I’m standing in a house I don’t recognize, yet somehow I inherently know it is mine. It’s dark and I’m lost, yet turning on lights to dispel the shadows never occurs to me, for I am consumed with the drive to find someone who has been lost to me. The corridors twist and turn and the urgency to find the missing one presses into me like a physical weight. The more time that passes, the less chance I have to succeed. I stumble upon a secret passage and take it, although somehow I know I won’t find them here — because I won’t ever find them again. I feel dread pooling in my gut like a lead ball as I realize my searching is all for nothing.
Harsh fluorescent light and a steady, rhythmic beeping slowly pull me towards consciousness, but I am reluctant to open my eyes — unwilling to face the reality I know awaits me.
The sharp intake, then slow release of the breathing machine is steady and monotonous and without realizing it, my panicked breathing regulates to the pace of the machine. Steady beeping from the heart monitor induces calm.
Still not willing to open my eyes, I rest in my chair and recall the Physician’s last consultation with me. It is a burden I do not want — having to decide life or death. He advised me that this really isn’t life — this current state. The life support was for my benefit — because I wasn’t ready to let go. In my wretched human condition, I’ve been caught up in the what ifs because I couldn’t face the pain of letting go. Because what might life be without you?
I keep reminding myself that the machines are doing all the work — there is no life there — but a small voice in my head continues with the what ifs.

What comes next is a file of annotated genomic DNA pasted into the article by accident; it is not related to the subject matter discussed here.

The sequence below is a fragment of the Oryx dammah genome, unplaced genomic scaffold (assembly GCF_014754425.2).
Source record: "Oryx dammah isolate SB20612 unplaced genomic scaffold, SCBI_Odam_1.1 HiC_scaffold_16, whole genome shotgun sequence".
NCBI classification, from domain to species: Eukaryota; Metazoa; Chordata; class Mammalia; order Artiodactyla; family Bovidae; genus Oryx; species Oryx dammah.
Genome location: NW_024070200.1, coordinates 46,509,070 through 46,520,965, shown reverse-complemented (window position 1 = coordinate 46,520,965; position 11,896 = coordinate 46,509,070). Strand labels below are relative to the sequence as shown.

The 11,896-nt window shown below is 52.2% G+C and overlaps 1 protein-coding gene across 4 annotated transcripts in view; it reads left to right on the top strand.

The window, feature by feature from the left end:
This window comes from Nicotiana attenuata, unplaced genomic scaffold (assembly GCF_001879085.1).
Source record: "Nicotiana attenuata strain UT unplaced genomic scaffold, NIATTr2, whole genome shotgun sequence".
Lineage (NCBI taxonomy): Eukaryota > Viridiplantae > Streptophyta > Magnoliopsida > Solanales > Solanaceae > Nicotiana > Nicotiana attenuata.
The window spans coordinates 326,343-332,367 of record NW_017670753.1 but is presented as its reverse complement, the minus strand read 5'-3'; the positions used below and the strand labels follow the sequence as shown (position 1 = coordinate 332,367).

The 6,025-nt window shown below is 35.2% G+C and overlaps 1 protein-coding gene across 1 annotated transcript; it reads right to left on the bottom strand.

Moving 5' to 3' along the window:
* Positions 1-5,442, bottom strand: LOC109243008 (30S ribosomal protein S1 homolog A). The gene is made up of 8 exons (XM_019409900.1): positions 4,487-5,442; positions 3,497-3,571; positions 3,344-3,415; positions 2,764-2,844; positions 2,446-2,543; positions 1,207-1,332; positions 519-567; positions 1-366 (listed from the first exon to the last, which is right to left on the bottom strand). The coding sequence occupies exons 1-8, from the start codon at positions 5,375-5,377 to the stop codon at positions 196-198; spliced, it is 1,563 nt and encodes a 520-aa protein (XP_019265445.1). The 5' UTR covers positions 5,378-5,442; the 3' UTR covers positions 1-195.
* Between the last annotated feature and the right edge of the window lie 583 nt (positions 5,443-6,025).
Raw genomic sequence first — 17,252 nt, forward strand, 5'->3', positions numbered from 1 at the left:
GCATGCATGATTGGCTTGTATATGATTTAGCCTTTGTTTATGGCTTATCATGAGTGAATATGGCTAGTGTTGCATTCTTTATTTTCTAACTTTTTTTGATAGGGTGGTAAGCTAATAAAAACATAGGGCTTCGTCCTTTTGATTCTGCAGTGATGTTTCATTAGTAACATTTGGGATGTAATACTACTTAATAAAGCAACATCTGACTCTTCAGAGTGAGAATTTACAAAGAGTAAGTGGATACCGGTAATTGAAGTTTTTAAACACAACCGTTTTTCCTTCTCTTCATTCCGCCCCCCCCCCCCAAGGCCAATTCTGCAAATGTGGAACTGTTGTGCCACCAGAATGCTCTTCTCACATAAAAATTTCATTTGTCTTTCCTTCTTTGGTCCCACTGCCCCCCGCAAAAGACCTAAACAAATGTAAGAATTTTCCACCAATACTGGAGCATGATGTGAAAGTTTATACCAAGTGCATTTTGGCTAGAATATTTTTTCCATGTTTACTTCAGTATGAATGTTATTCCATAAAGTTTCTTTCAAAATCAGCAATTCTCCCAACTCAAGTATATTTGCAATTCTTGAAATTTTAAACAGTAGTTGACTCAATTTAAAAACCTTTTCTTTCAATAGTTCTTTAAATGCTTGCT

What if everyone is wrong?
What if there’s still a chance for life and I kill it?
What if we were to just to go on like this — who would it really hurt?
What if more time is what is needed to heal?
What if support is turned off and the suffering becomes unbearable?
What if I’m not strong enough?
These thoughts are swirling inside my head when the Physician sits down beside me and takes my hand in His. He pats it gently and murmurs words of comfort. There is nothing else to discuss — He’s answered every question, every what if scenario that I could devise.
Deep breaths in and out.
I look at the Physician.
“It must be your choice,” He gently reminds me.
“Yes. I’m ready now. It’s the right choice to let go.”
He stands and walks to the life-sustaining machine and quietly turns off the power. The silence is deafening as all support dies away. He returns to my side and we listen to the heart monitor beep…beep…beep…
I can hear it slowing down.
I rise from my chair, my heartbeat accelerating. Blood is pounding in my ears.
I look for any sign of life.
My soul is pleading for a miracle, even as I hear the monitor slowing more and more.
The Physician stands next to me and places a hand on my shoulder. Peace floods my soul and I realize I cannot keep holding on if my intent was to let go. That is not allowing death with any dignity.
So I take a moment to let these thoughts settle in and get comfortable.
“I’m okay with this. It’s what will bring healing.”
It seems as though that was what was needed — acknowledgement that life would eventually be okay again, in some form, because as the last word left my lips, the beeping slowed…then ceased.
It was difficult for me to watch a relationship die, but all the things I was doing to try to sustain it were getting us no where. Sometimes the only thing you can do is let it go. Not that it’s an easy thing to do. Letting go takes time and it hurts. I’m thankful God is always with me, sustaining me. I’m also thankful that during the healing, I don’t have to believe that God has something better or different for me in the future. I just have to believe that God has something. I’m okay with that.